2014 Rocca di Frassinello Maremma Toscana Baffo Nero / A- / pretty florals, lush fruit
2011 Arnaldo Caprai Montefalco Sagrantino Collepiano / B+ / bold and chewy with heavy licorice notes
2011 Arnaldo Caprai Montefalco Sagrantino 25 Anni / B / overwhelming tannin, core of cocoa and prune
2012 Arnaldo Caprai Montefalco Sagrantino 25 Anni / B- / similar, with a funkier edge to it
2015 Pala I Flori Verminton di Sardegna DOC / B / very dry, quite herbal; some dialed-back blackberry notes in time (95% cab franc)
2015 Cantina Terlano Classico DOC / A- / fresh, with lots of fruit and herbs
2015 San Salvatore Falanghina Campania IGP / A- / nice acidity, fresh citrus notes
2006 Movia Puro Rose / B+ / 100% sparkling rose of pinot noir; made completely naturally and bottled on the lees; disgorged underwater, upside down, to remove the cap; a wild ride of sour fruit with a touch of mushroom [see photo at right]
2008 Movia Lunar 8 Ribolla / A- / slightly sour, some funkiness
2014 Movia Ribolla / A- / fresh and tropical
2013 Movia Pinot Grigio / B / light on its feet, lots of honey notes
2015 Cos Pithos Bianco / B+ / new world in style, green apple is strong
2014 Movia Sauvignon Blanc / A- / a real eye-opener, with notes of gunpowder, mint, and grapefruit peel
2014 Suavia Monte Carbonare Soave Classico / A / super fresh tropical notes; mango, slightly sweet
2010 Castellare I Sodi San Niccolo / A / fresh and floral, lots of berries with immense depth
2011 Castellare I Sodi San Niccolo / A+ / gorgeous with its supple fruit, layers of earthiness lending beautiful balance
2011 Il Marroneto Brunello di Mont Selezione Madonna / A / soft and pretty, velvety tannins
2013 Orma / B+ / more fruit focused, a bit jammy
2012 Monchiero Carbone Roero Riserva Printi / B / a bruiser, quite tart and overpowering
2009 Ceretto Barolo Bricco Rocche / B+ / softer than I expected, with fading tannin
2015 Fattoria Del Cerro Chianti Colli Sensei / B / very simple
2015 Fattoria Del Cerro Rosso di Montepulciano / B / notes of tea leaf and coffee
2013 Fattoria Del Cerro Vino Nobile di Montepulciano / B / classically structured
2012 Fattoria Del Cerro Vino Nobile di Montepulciano Riserva / A- / a solid upgrade to the standard bottling; powerful
2011 Colpetrone Rosso di Montefalco / C /
2010 Colpetrone Sagrantino Montefalco / B /
2014 La Poderina Rosso di Montefalco / A- / clear earthy notes, bold and powerful
2011 La Poderina Brunello di Montalcino  / A- / licorice, cloves, dark fruits galore
2010 La Poderina Brunello di Montalcino “Poggio Abate” / A / mint, intense cocoa, gunpowder, and leather; long finish
2013 Tenuta San Leonardo Terre di San Leonardo / B+ / soft, easygoing, nice grip with some leather notes
2009 Tenuta San Leonardo “Vila Gresti” Merlot / A- / fresh violets, raspberry notes
2010 Tenuta San Leonardo Carmenere / A- / expressive, loaded with tart fruit
2010 Tenuta San Leonardo “San Leonardo” / A / bold and subtly earthy, with tobacco notes; epic length
2008 Tenuta San Leonardo “San Leonardo” / A / barely softening up; on point

Spirits/Vermouth

Sibona Barolo Grappa / B+ / 2 years in barrel; lots of grip, quite spicy, with black pepper notes
Sibona Port Aged Grappa / B / a letdown, quite flowery
Santa Maria Amaro / B+ / unctuous and bittersweet with cocoa and caramel notes
Poli Cleopatra / B+ / grappa of moscato, aged one year; perfumed with peaches and lingering florals
Del Professore Vermouth / A- / great citrus tones, spicy with cola and wonderful depth
Varnelli Amaro Dell Erborista / A- / unfiltered; all estate-made, sweetened with honey; unique and worthwhile
Varnelli Amaro Sibilla / A- / very fruity; bit bitter finish with lingering chocolate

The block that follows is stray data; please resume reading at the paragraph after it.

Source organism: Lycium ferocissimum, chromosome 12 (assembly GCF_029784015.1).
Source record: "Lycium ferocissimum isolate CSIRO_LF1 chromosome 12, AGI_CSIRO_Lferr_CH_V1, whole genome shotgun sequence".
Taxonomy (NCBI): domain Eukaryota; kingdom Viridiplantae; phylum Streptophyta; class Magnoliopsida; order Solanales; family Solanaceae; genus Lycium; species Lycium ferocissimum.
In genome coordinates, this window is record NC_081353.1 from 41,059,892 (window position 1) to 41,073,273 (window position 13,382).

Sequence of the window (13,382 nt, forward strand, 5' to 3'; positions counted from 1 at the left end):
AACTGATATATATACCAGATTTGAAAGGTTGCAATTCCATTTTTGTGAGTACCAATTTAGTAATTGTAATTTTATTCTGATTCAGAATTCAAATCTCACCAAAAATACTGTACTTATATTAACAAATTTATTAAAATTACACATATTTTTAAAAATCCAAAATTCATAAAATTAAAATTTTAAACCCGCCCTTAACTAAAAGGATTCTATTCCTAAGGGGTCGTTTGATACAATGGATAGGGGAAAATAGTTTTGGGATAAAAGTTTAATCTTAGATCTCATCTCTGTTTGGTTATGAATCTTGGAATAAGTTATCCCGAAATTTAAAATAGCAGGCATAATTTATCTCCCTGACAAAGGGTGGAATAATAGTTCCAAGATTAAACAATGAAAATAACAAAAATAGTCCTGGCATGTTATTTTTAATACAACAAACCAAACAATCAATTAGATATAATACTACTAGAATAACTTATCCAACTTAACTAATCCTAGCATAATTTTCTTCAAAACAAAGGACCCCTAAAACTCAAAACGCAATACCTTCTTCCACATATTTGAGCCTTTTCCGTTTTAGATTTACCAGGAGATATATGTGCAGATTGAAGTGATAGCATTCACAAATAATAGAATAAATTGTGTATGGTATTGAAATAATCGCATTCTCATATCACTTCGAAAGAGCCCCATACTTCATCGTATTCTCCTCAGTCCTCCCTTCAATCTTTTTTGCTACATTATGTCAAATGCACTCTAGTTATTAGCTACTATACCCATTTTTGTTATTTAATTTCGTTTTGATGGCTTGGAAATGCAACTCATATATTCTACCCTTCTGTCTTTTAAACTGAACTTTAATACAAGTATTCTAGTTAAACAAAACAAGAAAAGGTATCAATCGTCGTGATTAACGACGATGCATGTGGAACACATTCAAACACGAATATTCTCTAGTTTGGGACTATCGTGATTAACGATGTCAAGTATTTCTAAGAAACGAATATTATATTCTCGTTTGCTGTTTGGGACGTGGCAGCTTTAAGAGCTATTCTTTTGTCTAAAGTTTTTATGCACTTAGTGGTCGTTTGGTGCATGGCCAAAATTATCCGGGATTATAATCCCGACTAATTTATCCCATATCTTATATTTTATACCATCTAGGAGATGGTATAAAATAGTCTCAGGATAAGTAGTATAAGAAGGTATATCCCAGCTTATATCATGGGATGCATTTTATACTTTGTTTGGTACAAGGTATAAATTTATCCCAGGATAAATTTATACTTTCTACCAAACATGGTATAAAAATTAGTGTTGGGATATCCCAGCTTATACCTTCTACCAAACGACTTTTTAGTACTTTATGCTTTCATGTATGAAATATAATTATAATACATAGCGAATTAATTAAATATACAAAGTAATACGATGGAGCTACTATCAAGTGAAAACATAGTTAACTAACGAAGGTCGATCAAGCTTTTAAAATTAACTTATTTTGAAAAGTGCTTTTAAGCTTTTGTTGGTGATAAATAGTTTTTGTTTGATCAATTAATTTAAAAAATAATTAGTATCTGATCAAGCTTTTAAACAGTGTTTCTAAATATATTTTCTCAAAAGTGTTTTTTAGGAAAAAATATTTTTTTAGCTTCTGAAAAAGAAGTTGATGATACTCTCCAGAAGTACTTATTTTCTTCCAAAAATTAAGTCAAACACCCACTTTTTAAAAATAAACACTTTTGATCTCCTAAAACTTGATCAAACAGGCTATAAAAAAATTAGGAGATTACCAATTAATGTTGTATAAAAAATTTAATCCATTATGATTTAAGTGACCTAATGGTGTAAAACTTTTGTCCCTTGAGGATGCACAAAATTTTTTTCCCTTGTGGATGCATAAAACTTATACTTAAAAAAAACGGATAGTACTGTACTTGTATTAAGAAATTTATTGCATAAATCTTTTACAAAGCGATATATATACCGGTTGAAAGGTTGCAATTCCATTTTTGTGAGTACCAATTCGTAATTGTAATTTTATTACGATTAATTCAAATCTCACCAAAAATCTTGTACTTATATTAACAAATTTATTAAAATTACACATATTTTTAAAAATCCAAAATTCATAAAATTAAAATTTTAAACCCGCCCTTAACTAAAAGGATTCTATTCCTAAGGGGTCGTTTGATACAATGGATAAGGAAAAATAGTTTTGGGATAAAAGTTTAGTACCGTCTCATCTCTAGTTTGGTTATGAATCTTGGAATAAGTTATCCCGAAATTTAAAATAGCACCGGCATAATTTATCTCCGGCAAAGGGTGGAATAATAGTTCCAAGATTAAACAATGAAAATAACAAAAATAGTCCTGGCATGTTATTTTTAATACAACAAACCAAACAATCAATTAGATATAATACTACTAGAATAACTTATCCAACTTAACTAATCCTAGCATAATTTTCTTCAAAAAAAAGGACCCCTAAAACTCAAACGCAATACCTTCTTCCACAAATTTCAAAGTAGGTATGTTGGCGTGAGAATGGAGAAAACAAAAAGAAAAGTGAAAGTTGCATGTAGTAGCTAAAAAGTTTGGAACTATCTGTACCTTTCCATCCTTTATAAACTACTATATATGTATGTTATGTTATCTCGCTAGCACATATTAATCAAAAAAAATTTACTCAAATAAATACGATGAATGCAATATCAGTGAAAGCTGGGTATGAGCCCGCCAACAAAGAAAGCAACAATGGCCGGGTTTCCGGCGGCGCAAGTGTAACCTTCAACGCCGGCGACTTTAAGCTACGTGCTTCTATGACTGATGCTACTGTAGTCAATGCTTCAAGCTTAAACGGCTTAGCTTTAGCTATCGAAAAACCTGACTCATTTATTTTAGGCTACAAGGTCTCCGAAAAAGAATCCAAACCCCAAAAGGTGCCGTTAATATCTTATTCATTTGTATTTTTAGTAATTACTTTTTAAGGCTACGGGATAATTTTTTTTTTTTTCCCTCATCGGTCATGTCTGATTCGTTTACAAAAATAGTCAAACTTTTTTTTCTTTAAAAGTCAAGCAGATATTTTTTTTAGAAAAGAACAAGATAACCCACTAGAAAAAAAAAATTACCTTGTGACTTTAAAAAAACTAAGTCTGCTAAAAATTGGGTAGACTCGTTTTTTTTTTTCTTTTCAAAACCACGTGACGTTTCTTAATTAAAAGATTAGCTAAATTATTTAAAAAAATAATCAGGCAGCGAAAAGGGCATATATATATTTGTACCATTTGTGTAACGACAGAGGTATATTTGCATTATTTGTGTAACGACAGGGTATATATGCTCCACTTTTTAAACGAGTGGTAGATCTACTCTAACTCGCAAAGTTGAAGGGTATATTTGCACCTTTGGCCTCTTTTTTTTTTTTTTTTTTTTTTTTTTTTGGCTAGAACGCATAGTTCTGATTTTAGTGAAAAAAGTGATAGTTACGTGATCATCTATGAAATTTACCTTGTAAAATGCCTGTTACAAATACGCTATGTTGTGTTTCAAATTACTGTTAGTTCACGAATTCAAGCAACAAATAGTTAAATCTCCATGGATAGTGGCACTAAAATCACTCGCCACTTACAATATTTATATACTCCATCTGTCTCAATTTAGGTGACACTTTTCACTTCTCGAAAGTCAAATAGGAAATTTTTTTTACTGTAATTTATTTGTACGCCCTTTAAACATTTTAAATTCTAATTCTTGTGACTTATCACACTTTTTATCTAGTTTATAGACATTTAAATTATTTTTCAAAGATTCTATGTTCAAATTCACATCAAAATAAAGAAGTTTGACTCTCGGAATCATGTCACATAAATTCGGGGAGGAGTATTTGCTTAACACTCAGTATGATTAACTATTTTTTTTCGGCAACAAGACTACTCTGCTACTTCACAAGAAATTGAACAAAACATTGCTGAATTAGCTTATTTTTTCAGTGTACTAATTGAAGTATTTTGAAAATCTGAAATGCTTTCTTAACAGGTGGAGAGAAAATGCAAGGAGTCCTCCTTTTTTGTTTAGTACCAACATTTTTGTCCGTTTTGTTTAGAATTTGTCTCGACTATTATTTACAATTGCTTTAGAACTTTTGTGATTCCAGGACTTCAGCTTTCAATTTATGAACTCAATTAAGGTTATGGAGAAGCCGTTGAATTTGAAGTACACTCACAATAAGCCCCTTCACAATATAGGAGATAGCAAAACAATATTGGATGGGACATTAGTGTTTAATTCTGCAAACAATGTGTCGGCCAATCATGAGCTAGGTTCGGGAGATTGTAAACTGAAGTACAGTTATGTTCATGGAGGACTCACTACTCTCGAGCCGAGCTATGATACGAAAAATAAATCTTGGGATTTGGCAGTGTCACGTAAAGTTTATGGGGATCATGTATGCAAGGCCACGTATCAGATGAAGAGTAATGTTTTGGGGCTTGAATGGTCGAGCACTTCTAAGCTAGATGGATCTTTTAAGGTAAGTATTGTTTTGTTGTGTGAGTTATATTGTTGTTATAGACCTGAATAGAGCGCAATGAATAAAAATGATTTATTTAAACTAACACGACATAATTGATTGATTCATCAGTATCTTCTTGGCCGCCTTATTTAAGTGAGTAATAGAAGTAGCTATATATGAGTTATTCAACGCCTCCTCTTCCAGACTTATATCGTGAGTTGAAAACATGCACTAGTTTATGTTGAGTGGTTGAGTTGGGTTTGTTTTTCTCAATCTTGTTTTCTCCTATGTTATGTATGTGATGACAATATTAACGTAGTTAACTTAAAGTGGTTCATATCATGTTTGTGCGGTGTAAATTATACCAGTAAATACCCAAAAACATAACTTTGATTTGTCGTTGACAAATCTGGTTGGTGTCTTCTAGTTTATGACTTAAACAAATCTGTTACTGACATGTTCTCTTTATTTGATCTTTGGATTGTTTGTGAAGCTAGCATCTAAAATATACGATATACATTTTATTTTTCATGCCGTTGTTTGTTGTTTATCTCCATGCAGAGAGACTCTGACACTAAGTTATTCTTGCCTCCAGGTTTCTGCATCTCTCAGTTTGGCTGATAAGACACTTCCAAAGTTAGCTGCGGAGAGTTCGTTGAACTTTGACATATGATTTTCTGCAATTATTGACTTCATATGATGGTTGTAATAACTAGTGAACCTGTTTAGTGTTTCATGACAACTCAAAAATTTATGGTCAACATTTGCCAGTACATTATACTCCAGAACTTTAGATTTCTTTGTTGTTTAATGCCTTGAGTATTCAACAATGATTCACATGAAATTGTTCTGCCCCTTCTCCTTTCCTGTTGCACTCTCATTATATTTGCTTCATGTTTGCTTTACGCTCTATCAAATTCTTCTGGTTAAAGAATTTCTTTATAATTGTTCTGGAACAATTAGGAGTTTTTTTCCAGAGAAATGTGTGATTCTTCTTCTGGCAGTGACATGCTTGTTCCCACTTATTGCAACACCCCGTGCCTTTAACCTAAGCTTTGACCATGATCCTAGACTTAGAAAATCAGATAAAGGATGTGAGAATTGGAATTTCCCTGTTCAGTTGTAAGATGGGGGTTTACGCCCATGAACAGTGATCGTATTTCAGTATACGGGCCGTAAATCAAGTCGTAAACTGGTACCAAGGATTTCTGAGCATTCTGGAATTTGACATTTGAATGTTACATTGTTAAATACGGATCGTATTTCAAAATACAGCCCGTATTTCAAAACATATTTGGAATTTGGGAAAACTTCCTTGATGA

Review: Lillet Rose

lilletThere’s a third (and while it’s not new, it’s the newest) member of the Lillet aromatic wine family: Lillet Rose, which rides the line between the crisp Lillet Blanc and the dark red Lillet Rouge.

Lillet Rose is a moderate pink in hue, and it fits right in between these two classic apertif wines.

Made primarily from semillon grapes (the same base as Lillet Blanc) with the addition of liqueurs made from berries and sweet and bitter oranges, the wine could pass as a hearty rose if you didn’t know better. The deep-down herbal notes give it away as Lillet, but here the addition of the liqueurs add both sweetness and nuance. Lots of orange notes give this a bittersweet bite, with a finish that recalls pink lemonade, fresh rosemary, and even a little bitter cocoa powder.

Is it heresy to say this might be my favorite expression of the three for straight sipping? Bring on the summer.

34 proof.

A- / $16 / lillet.com

Review: Carpano Dry and Carpano Bianco Vermouth

Carpano Bianco HRes FrontThe company that makes Punt e Mes and Carpano Antica also makes some more pedestrian vermouths, including these two white styles — both made from ancient, secret recipes.

Let’s try both!

Carpano Dry Vermouth – Classically dry, sourly winey nose, with notes of dried, savory herbs (absinthe notes are described in the tasting notes, but your mileage may vary). Light on the palate, with some bitterness lingering on the finish. Simple and versatile, but much better as a companion with gin than with vodka. 18% abv. B / $22 (1 liter)

Carpano Bianco Vermouth – Carpano’s sweet white vermouth (made from wine using trebbiano, cortese, and chardonnay grapes) is restrained on the nose, with similar herbal and “old wine” notes as the dry vermouth. The body pairs up these bitter and winey elements with a layer of sweetness, which works to elevate this vermouth considerably, particularly when drinking it solo. Again, it’s a relatively simple vermouth, but it works well with both vodka or gin — though somewhat better with gin, particularly more floral styles. 14.9% abv. B+ / $22 (1 liter)

carpano.com

Review: La Quintinye Vermouth Royal – Complete Lineup

la quintinye Vermouth Rouge JBLQ HQThis line of French artisanal vermouths is newly available in the United States. Fans of the aromatic wine, be it straight up or in cocktails, should definitely pick up a bottle or two or three.